(Smiles) Turkey and Beşiktaş were a different story. We have to respect the Turkish mentality and understand that I cannot make Turkish people change their minds even if I wanted. If you get to Turkey, you need to respect and live according to that mentality.
I really loved my time in Beşiktaş. It was my best time in basketball. I loved the appreciation of the fans and their engagement in basketball. I really loved Istanbul, a wonderful place.
But I have this one story: Back in that time, there was a young guy, Enes Berkay Taskiran that needs further development. He had to use two hours a day just to travel back and forth to travel for practice. I thought that was a waste of time that would take away from his focus on developing himself from the practice. And also that was damaging his concentration in school as well. I believe that education is very important for a basketball player. In school, you learn how to learn. The better learners we have, the better basketball they are going to become in the future. You need to know how to learn. I suggested some solutions to alleviate this problem. But unfortunately, the club didn’t see this or did not have the possibilities to organize to make bring a more effective solution.
In the end, the same rules apply everywhere. Long-term planning gives you better results everywhere. I think the Finnish NT program is a great example of that. This was the only way that we could be competitive. You can see the same kind of mentality in ice hockey. We are the world’s best in ice hockey.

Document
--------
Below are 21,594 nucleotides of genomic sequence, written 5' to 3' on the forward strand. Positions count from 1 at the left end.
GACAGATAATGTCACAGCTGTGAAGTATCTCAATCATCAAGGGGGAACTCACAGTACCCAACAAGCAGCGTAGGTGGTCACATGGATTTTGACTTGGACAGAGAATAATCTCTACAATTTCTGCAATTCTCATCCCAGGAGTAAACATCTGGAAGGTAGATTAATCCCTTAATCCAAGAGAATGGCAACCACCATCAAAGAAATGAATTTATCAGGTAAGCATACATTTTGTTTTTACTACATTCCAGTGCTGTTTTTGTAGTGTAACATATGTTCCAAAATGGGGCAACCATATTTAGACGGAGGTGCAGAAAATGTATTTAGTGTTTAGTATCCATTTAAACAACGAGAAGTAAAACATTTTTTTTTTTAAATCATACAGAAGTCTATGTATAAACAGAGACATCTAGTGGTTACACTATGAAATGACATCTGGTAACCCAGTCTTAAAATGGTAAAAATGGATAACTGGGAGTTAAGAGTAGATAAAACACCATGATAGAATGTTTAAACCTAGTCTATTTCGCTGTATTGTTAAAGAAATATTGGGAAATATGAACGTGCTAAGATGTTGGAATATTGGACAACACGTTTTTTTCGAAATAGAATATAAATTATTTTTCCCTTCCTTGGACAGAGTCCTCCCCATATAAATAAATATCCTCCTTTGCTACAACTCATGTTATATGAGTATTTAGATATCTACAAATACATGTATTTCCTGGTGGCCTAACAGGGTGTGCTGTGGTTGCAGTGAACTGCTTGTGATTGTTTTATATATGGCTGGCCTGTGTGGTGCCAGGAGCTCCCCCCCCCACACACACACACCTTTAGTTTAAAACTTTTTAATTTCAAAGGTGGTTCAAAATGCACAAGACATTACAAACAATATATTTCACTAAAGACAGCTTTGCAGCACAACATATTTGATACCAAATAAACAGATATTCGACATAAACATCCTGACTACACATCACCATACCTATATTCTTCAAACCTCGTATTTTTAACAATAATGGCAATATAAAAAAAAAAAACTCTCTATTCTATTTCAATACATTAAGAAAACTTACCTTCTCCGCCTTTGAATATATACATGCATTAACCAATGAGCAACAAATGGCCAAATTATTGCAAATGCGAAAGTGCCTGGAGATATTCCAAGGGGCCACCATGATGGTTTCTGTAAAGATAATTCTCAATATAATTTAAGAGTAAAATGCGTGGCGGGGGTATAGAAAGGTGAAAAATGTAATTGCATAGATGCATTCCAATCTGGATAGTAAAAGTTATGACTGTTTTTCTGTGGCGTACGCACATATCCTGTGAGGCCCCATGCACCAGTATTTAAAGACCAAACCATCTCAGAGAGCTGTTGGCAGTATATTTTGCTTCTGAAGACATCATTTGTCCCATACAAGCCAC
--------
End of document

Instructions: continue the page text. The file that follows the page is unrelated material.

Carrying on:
– Your strive and labor in the national team program put Finland on the basketball map throughout the successive major tournaments since 2011. But people quickly forget how close Finland missed the last 8 in the previous tournaments. Despite some remarkable results, Finland is usually not seen not even in the dark horses. How did you assess the team this time, is the best possible result on the horizon?
The team has developed. He has a superstar that is important but he had another one back in the past: Petteri Kopponen. He was the one who carried us along the time.
Our dream is to play for a medal on a given day.
We don’t know when it will happen, but we know it will happen as long as we are able to develop and stay with the progress we had during the past 15 years.
For someone, this might be a long long time and many might not even have the patience to live with this philosophy.
But there are no shortcuts. Only long-term work will fulfill your dreams.
We started from being ranked 84 (Finland Fiba world ranking 2007).
This whole process thought us to be humble and gracious and to give time to ourselves to reach our goals.
Finland become the best Ice hockey country in the world through long-term working philosophy – we believe we can do it in a major sport like Basketball as well.
– It just stoke me when I observed Bojan Bogdanovic kind of deliberately missing the last free throw in the game against Ukraine. If he made it, Croatia would have climbed to 2nd in the group standings and supposedly play against Poland. So they preferred you, I think.
That’s speculation and this is one theory…Maybe they are already looking at whom they will meet in the next round. But if that’s actually true, that shows that you don’t trust yourself and your teammates.